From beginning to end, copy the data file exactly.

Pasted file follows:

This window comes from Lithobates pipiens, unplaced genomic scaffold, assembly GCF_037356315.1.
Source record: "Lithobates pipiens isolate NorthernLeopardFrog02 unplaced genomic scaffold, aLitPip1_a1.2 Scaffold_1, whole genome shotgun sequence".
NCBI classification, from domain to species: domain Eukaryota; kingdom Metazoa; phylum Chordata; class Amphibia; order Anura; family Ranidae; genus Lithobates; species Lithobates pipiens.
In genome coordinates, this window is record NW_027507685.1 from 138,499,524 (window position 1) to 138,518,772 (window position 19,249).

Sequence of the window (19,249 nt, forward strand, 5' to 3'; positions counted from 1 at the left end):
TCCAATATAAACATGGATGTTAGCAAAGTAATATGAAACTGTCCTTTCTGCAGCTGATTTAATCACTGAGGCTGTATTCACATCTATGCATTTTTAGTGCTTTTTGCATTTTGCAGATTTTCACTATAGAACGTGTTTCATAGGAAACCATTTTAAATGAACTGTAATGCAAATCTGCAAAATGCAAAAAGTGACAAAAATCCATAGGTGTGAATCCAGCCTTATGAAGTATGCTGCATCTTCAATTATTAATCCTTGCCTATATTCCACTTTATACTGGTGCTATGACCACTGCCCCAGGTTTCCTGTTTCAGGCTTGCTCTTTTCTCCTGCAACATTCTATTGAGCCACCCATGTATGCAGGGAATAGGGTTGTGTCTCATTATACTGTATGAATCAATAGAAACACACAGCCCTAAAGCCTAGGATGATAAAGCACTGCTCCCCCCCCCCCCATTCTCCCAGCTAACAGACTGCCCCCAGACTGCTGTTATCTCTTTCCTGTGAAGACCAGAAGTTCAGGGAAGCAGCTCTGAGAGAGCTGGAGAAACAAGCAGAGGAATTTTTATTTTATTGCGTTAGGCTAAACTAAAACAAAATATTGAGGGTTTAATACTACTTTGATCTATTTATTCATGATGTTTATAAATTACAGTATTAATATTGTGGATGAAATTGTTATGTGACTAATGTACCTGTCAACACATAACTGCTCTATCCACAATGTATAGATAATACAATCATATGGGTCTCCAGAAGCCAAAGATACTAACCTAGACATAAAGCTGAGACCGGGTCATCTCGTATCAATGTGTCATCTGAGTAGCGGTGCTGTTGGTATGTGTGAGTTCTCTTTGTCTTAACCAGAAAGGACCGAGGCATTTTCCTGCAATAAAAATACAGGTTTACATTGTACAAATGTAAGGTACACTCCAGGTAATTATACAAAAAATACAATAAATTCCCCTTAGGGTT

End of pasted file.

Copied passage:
This window comes from Lithobates pipiens, unplaced genomic scaffold, assembly GCF_037356315.1.
Source record: "Lithobates pipiens isolate NorthernLeopardFrog02 unplaced genomic scaffold, aLitPip1_a1.2 Scaffold_1, whole genome shotgun sequence".
NCBI classification, from domain to species: domain Eukaryota; kingdom Metazoa; phylum Chordata; class Amphibia; order Anura; family Ranidae; genus Lithobates; species Lithobates pipiens.
In genome coordinates, this window is record NW_027507685.1 from 138,499,524 (window position 1) to 138,518,772 (window position 19,249).

Sequence of the window (19,249 nt, forward strand, 5' to 3'; positions counted from 1 at the left end):
TCCAATATAAACATGGATGTTAGCAAAGTAATATGAAACTGTCCTTTCTGCAGCTGATTTAATCACTGAGGCTGTATTCACATCTATGCATTTTTAGTGCTTTTTGCATTTTGCAGATTTTCACTATAGAACGTGTTTCATAGGAAACCATTTTAAATGAACTGTAATGCAAATCTGCAAAATGCAAAAAGTGACAAAAATCCATAGGTGTGAATCCAGCCTTATGAAGTATGCTGCATCTTCAATTATTAATCCTTGCCTATATTCCACTTTATACTGGTGCTATGACCACTGCCCCAGGTTTCCTGTTTCAGGCTTGCTCTTTTCTCCTGCAACATTCTATTGAGCCACCCATGTATGCAGGGAATAGGGTTGTGTCTCATTATACTGTATGAATCAATAGAAACACACAGCCCTAAAGCCTAGGATGATAAAGCACTGCTCCCCCCCCCCCCATTCTCCCAGCTAACAGACTGCCCCCAGACTGCTGTTATCTCTTTCCTGTGAAGACCAGAAGTTCAGGGAAGCAGCTCTGAGAGAGCTGGAGAAACAAGCAGAGGAATTTTTATTTTATTGCGTTAGGCTAAACTAAAACAAAATATTGAGGGTTTAATACTACTTTGATCTATTTATTCATGATGTTTATAAATTACAGTATTAATATTGTGGATGAAATTGTTATGTGACTAATGTACCTGTCAACACATAACTGCTCTATCCACAATGTATAGATAATACAATCATATGGGTCTCCAGAAGCCAAAGATACTAACCTAGACATAAAGCTGAGACCGGGTCATCTCGTATCAATGTGTCATCTGAGTAGCGGTGCTGTTGGTATGTGTGAGTTCTCTTTGTCTTAACCAGAAAGGACCGAGGCATTTTCCTGCAATAAAAATACAGGTTTACATTGTACAAATGTAAGGTACACTCCAGGTAATTATACAAAAAATACAATAAATTCCCCTTAGGGTT